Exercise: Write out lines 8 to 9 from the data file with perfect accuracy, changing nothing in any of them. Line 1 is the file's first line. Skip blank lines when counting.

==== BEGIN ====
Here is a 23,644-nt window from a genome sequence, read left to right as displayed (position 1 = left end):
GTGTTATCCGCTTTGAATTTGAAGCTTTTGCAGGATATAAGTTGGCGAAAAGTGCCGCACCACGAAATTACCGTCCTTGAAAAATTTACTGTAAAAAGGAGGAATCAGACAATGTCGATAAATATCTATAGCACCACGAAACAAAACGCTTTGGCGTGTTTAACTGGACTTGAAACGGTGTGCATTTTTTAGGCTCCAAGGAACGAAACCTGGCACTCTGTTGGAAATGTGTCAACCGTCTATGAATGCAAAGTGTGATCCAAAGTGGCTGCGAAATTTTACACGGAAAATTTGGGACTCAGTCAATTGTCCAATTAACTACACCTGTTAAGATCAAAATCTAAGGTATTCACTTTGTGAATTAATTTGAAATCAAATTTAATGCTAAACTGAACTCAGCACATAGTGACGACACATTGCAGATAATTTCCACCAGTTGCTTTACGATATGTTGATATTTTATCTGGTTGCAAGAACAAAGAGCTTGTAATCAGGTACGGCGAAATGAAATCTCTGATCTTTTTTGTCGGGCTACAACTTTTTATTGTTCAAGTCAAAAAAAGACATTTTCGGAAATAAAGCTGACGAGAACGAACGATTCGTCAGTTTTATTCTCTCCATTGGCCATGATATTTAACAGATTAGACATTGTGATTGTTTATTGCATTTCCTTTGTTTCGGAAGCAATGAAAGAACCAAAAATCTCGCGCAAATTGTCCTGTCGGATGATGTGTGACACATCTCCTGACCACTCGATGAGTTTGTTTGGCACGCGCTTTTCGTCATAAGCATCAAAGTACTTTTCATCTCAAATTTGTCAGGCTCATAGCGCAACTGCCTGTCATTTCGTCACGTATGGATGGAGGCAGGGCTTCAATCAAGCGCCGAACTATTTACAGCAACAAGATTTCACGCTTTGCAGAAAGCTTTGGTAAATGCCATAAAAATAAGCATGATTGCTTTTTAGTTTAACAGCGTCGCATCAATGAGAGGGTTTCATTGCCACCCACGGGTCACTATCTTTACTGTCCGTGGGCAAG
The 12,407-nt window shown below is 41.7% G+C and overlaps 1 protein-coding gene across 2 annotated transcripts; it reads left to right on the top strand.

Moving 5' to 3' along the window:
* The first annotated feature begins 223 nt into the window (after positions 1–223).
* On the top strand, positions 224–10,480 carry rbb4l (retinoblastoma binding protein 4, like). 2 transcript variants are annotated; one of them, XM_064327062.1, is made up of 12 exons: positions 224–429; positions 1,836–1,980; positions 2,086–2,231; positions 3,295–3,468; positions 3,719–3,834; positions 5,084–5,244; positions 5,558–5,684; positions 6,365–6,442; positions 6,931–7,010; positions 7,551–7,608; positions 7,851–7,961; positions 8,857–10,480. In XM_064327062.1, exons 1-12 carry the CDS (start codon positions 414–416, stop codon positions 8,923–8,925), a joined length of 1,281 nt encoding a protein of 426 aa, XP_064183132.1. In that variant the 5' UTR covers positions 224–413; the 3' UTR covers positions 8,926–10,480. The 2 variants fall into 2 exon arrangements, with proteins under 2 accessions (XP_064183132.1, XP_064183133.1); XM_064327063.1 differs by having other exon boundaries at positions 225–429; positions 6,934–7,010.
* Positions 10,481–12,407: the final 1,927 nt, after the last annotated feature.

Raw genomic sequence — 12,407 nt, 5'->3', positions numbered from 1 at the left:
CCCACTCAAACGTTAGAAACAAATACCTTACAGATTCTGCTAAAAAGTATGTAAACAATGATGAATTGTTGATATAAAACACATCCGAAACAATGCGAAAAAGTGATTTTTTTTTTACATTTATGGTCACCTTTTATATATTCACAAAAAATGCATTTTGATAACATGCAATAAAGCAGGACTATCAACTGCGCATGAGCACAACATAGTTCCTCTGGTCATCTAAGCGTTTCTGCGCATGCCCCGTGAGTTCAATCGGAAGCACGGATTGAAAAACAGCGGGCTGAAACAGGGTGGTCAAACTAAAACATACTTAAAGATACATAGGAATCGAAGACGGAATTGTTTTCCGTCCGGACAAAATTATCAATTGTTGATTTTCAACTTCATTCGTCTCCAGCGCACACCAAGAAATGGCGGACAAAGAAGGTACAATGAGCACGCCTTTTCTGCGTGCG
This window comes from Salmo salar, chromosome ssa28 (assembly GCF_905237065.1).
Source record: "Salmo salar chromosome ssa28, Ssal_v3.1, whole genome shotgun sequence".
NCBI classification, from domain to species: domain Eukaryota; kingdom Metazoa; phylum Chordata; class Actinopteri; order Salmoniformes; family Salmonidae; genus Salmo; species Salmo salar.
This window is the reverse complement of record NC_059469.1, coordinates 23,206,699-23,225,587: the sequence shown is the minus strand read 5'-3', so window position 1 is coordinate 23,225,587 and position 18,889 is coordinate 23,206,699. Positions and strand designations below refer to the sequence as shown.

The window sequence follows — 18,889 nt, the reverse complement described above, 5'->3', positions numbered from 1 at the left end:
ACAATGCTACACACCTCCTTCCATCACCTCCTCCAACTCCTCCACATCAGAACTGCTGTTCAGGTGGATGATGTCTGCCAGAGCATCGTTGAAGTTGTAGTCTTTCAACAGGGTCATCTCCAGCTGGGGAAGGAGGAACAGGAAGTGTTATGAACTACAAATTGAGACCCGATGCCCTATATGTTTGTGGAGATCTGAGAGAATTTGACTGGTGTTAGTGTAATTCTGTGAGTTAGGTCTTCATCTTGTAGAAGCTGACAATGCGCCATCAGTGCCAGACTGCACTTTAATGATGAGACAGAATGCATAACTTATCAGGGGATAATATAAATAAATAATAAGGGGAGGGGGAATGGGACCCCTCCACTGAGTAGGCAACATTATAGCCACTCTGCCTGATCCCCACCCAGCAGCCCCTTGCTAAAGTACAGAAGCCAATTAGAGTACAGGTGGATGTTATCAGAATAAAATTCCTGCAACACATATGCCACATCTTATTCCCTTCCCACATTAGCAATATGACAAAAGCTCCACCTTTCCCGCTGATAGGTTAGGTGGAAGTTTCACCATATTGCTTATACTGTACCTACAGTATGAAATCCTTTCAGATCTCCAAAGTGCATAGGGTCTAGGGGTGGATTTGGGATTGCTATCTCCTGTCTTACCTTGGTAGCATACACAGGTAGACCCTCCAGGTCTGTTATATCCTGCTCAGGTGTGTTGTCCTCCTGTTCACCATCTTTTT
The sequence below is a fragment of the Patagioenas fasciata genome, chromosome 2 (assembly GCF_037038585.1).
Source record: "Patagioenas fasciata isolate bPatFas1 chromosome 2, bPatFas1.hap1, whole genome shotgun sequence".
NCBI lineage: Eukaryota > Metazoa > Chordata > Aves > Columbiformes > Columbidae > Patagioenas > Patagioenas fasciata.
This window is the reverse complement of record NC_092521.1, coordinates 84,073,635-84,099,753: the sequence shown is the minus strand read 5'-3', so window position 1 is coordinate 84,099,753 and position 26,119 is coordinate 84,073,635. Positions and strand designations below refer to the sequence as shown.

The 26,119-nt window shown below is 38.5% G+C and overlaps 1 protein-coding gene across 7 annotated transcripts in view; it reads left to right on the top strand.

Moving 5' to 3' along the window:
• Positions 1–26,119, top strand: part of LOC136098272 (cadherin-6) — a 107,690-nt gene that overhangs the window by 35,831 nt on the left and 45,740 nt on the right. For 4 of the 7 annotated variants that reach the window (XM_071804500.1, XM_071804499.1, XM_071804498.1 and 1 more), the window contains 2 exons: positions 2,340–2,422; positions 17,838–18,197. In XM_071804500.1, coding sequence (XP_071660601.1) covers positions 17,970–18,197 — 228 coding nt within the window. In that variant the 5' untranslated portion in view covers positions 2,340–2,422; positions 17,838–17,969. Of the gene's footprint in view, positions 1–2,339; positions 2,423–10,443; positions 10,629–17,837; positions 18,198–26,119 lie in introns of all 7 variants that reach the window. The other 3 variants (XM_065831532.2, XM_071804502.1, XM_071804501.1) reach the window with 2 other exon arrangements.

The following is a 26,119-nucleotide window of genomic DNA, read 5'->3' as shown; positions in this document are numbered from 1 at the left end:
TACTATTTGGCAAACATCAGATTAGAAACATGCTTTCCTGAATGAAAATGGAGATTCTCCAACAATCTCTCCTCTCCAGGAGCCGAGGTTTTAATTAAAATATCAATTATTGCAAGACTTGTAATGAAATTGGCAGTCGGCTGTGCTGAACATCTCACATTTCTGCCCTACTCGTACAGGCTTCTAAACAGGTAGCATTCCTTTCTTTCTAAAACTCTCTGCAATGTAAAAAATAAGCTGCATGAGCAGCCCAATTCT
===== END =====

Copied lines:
Raw genomic sequence — 12,407 nt, 5'->3', positions numbered from 1 at the left:
CCCACTCAAACGTTAGAAACAAATACCTTACAGATTCTGCTAAAAAGTATGTAAACAATGATGAATTGTTGATATAAAACACATCCGAAACAATGCGAAAAAGTGATTTTTTTTTTACATTTATGGTCACCTTTTATATATTCACAAAAAATGCATTTTGATAACATGCAATAAAGCAGGACTATCAACTGCGCATGAGCACAACATAGTTCCTCTGGTCATCTAAGCGTTTCTGCGCATGCCCCGTGAGTTCAATCGGAAGCACGGATTGAAAAACAGCGGGCTGAAACAGGGTGGTCAAACTAAAACATACTTAAAGATACATAGGAATCGAAGACGGAATTGTTTTCCGTCCGGACAAAATTATCAATTGTTGATTTTCAACTTCATTCGTCTCCAGCGCACACCAAGAAATGGCGGACAAAGAAGGTACAATGAGCACGCCTTTTCTGCGTGCG